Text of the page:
NF may be particularly useful in targeting brain regions that are undergoing maturational change — and which may be more responsive to external interventions. Moreover, the network-based effect is important from a developmental perspective, as it would allow us to time interventive approaches to coincide with a period of substantial brain and cognitive development such as adolescence. In addition, it seems likely that any changes to neurocognitive circuitry will have knock-on effect on behaviour that is stronger and more persistent than at other developmental stages (Cohen Kadosh et al., 2013). However, up until now, all NF-based research on emotion regulation networks has been conducted with healthy (Caria et al., 2010; Johnston et al., 2010, 2011; Paret et al., 2014; Zotev et al., 2011) or clinical (Linden et al., 2012; Ruiz et al., 2013; Young et al., 2014; Yuan et al., 2014) adult populations. The current study aimed to establish the feasibility of using NF in children and adolescents. Our main aim was to teach children and adolescents to gain control over the insula region in a simple NF up-regulation task in comparison to a rest condition. In the up-regulation condition, participants were given NF information with an instruction to keep activation levels high using a specific strategy. In the rest condition, participants also received NF information and an instruction to keep the signal low but with no specific strategy. We therefore subsequently refer to this rest condition as the down-regulation condition. We chose the right insula region, as it is a key region in the emotion regulation network (Kohn et al., 2014; Wager and Feldman-Barrett, 2004). It is also functionally well connected with the amygdala and PFC regions, which are all relevant for improving emotion regulation abilities during development (Gee et al., 2013; Pitskel et al., 2011). In addition, previous studies have shown that the insula responds reliably to modulation interventions (Pitskel et al., 2011), and particularly NF-based ones where the NF-intervention does have a more wide-spread effect on the emotion regulation network (Ruiz et al., 2013). A second aim of the study was therefore to assess the wider effect of NF training on the developing emotion regulation network, and particularly on changes in bottom-up and top-down Granger information flow between the different brain regions for the two task conditions (up-regulation vs down-regulation).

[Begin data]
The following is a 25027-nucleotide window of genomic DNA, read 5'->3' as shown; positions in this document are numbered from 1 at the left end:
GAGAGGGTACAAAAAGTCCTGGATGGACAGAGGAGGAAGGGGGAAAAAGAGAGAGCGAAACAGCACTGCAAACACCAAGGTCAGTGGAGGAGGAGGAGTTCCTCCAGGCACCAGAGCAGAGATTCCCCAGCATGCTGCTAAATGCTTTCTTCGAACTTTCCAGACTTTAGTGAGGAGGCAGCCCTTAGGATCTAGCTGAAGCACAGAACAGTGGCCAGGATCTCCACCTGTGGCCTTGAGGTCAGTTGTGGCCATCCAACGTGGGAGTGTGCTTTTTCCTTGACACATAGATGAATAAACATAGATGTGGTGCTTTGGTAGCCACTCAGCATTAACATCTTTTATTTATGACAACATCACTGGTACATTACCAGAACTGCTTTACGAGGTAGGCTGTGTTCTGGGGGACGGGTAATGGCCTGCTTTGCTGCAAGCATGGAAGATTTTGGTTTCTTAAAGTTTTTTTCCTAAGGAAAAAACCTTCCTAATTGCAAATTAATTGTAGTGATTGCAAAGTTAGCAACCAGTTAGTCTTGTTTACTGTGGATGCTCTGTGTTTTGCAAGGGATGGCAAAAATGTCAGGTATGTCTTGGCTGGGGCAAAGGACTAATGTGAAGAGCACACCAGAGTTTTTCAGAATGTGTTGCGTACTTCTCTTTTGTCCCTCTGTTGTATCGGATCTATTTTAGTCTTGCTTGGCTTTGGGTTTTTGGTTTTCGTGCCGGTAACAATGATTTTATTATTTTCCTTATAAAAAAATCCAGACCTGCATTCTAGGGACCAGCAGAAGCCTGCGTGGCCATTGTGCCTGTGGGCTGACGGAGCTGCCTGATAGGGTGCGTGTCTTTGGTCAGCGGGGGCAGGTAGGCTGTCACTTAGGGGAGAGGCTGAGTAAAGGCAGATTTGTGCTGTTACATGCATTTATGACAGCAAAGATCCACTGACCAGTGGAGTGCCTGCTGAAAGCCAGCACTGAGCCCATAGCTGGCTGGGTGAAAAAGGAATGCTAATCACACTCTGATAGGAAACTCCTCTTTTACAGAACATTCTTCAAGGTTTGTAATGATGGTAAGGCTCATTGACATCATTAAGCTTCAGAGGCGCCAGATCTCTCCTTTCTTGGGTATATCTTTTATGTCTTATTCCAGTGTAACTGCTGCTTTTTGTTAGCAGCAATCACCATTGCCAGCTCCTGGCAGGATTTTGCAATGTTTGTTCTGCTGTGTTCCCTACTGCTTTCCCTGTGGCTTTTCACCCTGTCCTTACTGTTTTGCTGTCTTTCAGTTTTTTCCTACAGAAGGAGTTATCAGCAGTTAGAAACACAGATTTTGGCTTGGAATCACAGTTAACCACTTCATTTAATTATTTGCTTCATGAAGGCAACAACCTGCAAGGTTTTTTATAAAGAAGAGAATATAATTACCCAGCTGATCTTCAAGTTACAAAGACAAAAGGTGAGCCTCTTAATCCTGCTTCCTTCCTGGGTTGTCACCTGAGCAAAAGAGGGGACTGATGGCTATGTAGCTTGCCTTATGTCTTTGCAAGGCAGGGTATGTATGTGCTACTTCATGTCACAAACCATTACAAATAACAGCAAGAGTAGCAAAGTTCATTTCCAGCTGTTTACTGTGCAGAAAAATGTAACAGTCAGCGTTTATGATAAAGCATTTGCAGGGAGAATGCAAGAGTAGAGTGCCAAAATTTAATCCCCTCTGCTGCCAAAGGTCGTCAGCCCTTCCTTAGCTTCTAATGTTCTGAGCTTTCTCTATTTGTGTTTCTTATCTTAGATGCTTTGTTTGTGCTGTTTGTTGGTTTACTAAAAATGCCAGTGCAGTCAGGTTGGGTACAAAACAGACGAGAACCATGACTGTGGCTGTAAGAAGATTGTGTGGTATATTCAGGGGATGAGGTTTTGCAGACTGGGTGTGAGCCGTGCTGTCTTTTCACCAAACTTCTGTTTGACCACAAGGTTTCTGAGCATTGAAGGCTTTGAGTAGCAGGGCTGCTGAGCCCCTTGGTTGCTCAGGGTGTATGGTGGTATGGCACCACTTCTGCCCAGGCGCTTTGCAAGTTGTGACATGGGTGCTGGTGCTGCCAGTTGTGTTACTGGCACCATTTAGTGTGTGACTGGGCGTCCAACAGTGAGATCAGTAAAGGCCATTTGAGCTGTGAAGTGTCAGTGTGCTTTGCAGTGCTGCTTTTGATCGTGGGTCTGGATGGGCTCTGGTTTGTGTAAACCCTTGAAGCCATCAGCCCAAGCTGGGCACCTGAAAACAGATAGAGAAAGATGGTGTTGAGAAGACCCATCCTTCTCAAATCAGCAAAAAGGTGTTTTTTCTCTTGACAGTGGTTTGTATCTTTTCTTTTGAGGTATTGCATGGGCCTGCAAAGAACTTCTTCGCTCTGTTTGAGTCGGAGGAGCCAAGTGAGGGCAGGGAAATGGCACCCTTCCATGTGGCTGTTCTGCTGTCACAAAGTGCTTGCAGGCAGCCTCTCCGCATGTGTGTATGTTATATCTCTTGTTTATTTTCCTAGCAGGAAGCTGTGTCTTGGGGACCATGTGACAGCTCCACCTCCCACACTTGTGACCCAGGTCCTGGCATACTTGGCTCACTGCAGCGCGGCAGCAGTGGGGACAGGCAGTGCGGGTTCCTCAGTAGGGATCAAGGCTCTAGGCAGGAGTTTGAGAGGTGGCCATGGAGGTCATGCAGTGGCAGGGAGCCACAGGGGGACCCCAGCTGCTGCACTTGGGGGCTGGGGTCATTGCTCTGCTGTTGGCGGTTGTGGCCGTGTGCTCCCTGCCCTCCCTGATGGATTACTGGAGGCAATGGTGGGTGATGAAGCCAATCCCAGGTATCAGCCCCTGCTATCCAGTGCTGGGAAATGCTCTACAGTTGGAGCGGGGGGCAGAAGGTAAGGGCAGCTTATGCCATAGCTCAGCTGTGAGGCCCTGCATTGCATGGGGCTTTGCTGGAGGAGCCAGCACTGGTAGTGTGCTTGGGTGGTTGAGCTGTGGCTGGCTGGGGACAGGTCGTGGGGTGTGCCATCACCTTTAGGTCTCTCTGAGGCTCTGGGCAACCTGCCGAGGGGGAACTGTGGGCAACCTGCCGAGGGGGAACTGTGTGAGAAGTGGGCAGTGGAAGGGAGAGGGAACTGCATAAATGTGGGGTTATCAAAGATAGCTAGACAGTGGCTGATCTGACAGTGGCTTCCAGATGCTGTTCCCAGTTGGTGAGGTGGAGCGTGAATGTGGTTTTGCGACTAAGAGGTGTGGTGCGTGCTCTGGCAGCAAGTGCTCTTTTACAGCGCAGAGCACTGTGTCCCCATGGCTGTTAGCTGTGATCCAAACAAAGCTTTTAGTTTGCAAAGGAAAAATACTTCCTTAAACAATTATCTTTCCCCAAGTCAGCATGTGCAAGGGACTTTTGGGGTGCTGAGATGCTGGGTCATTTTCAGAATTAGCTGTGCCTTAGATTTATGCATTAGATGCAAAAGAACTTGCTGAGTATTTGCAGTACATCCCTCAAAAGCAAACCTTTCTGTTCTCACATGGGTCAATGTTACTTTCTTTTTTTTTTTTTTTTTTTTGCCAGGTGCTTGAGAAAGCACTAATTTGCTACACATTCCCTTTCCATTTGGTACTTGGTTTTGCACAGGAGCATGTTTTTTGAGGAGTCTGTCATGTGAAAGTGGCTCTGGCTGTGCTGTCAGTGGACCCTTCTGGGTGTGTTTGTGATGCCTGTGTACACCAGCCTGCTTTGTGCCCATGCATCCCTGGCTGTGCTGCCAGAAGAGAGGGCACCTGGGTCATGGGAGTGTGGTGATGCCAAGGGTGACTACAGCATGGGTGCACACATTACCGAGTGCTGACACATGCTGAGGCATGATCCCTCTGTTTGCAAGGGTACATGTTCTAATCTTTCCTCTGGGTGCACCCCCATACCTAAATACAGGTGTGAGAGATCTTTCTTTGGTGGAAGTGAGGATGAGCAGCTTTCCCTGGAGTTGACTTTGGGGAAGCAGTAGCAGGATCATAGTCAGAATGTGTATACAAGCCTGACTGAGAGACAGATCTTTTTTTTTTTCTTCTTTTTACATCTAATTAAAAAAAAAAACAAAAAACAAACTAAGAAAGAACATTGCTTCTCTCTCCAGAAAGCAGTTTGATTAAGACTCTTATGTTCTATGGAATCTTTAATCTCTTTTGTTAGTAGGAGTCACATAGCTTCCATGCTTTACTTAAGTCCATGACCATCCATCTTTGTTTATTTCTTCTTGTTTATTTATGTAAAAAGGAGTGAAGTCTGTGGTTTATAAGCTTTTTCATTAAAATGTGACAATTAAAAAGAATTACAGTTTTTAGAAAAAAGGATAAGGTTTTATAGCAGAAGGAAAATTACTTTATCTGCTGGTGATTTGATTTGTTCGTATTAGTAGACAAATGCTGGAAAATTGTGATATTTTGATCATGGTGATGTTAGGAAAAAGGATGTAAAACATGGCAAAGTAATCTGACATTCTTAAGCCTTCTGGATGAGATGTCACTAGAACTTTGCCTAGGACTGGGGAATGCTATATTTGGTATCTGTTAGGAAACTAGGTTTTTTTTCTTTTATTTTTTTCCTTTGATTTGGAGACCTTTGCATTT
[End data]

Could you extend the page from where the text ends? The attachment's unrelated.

Methods

Participants

Nineteen children and adolescents (average age = 11.6 years, SD = 2.5, range 7-16 years, 8 females) were recruited from the local Cardiff community via word-of-mouth. We specifically chose to recruit across a large age-range to establish the feasibility of this research approach for children and adolescents. All participants had normal or corrected-to-normal vision and reported no history of neurological or psychological illness (as determined via self-report). Informed consent was obtained from the primary caregiver and informed assent was obtained from the child/adolescent prior to testing. Participants received an Amazon voucher (£20) for participating in the experiment. The study was approved by the local ethics committee (School of Psychology, Cardiff University).

Experimental task and stimuli